Note:  Do not rely on this information. It is very old.

Calotype Process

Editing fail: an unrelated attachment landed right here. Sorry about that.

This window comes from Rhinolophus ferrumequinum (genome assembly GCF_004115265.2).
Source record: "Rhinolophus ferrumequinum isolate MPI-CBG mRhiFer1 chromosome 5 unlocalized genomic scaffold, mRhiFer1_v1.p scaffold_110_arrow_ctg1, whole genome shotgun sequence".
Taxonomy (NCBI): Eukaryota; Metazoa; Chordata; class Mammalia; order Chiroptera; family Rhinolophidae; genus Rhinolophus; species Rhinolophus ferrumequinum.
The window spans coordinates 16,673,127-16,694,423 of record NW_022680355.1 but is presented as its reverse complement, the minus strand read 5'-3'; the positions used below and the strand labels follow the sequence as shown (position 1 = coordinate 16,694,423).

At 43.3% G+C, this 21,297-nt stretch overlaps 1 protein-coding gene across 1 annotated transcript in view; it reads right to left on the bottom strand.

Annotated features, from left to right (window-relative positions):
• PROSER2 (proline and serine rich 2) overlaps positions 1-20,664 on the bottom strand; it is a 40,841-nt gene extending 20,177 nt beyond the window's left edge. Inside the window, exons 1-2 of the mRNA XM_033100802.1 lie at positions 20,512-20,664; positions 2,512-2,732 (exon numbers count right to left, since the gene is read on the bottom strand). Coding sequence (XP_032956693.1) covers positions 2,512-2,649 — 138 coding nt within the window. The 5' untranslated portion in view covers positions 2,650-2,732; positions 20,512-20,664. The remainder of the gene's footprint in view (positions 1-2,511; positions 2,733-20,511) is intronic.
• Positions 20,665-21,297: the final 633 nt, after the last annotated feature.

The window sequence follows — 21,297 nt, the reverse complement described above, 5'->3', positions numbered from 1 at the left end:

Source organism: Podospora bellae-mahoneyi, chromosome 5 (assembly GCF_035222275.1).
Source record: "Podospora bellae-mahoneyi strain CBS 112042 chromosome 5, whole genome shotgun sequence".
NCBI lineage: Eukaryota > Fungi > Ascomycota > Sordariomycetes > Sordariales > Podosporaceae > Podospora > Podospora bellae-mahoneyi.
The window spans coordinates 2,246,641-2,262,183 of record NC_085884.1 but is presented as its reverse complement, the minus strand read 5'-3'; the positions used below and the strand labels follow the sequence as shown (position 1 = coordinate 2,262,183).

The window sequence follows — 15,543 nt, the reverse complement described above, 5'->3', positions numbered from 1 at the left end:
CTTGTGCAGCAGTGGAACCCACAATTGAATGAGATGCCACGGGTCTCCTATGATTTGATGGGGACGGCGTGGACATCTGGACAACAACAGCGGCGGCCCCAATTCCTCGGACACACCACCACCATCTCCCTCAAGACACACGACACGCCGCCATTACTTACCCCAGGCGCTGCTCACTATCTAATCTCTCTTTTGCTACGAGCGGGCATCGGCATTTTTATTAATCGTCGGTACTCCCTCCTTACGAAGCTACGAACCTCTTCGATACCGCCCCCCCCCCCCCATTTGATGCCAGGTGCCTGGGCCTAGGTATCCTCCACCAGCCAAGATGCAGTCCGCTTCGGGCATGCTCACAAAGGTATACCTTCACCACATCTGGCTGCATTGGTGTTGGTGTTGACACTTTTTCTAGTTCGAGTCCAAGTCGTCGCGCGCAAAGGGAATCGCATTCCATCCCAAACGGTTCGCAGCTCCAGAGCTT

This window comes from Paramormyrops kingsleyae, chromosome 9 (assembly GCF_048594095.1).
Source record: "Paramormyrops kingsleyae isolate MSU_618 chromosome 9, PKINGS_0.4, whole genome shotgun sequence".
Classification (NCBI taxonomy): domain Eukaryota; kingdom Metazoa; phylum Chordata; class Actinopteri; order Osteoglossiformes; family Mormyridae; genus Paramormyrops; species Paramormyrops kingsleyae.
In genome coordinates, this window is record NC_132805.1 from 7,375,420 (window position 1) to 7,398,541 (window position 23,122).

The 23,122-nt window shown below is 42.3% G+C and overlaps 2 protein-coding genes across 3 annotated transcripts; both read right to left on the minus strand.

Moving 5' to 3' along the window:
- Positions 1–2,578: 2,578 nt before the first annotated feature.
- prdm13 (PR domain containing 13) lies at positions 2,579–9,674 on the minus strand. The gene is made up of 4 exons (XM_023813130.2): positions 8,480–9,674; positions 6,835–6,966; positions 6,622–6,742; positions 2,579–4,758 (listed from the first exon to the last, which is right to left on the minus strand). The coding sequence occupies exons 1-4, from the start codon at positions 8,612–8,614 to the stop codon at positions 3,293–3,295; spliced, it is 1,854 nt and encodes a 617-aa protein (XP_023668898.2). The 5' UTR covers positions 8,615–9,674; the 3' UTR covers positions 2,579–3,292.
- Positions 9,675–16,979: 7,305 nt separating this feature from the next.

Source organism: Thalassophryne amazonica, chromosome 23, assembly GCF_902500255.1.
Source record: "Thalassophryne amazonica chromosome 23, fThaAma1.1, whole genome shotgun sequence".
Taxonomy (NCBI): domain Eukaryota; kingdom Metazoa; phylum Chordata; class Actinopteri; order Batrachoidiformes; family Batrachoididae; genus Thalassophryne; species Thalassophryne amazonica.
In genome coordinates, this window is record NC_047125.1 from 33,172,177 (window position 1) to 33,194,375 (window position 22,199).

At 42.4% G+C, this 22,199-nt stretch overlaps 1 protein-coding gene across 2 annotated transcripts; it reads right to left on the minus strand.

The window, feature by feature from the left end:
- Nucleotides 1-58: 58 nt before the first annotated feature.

Calotype Process, a photographic process by means of which a negative is obtained upon paper. It was patented by Dr. Fox Talbot in 1841. The process depends on the sensitiveness to light of silver salts. Good paper is first brushed over with a solution of silver nitrate (100 grains to the ounce), and dried. It is then floated on a solution of potassium iodide, by means of which silver iodide is formed on the paper. It is then made more sensitive by brushing over with, first, a saturated solution of gallic acid, second, a solution of silver nitrate (50 grains to the ounce), with a little acetic acid added. The paper is then ready for exposure in a camera, in the same manner as ordinary plates. After exposure it may be left to develop in the dark, or the development hastened by means of the gallic acid and silver nitrate used in sensitising. It is then washed, fixed by hyposulphite of soda, again washed and dried. It is finally waxed, to make the paper translucent, when it can be used as a negative to produce positive prints. It is needless to state that all the operations of sensitising and development should be performed by red or yellow light only.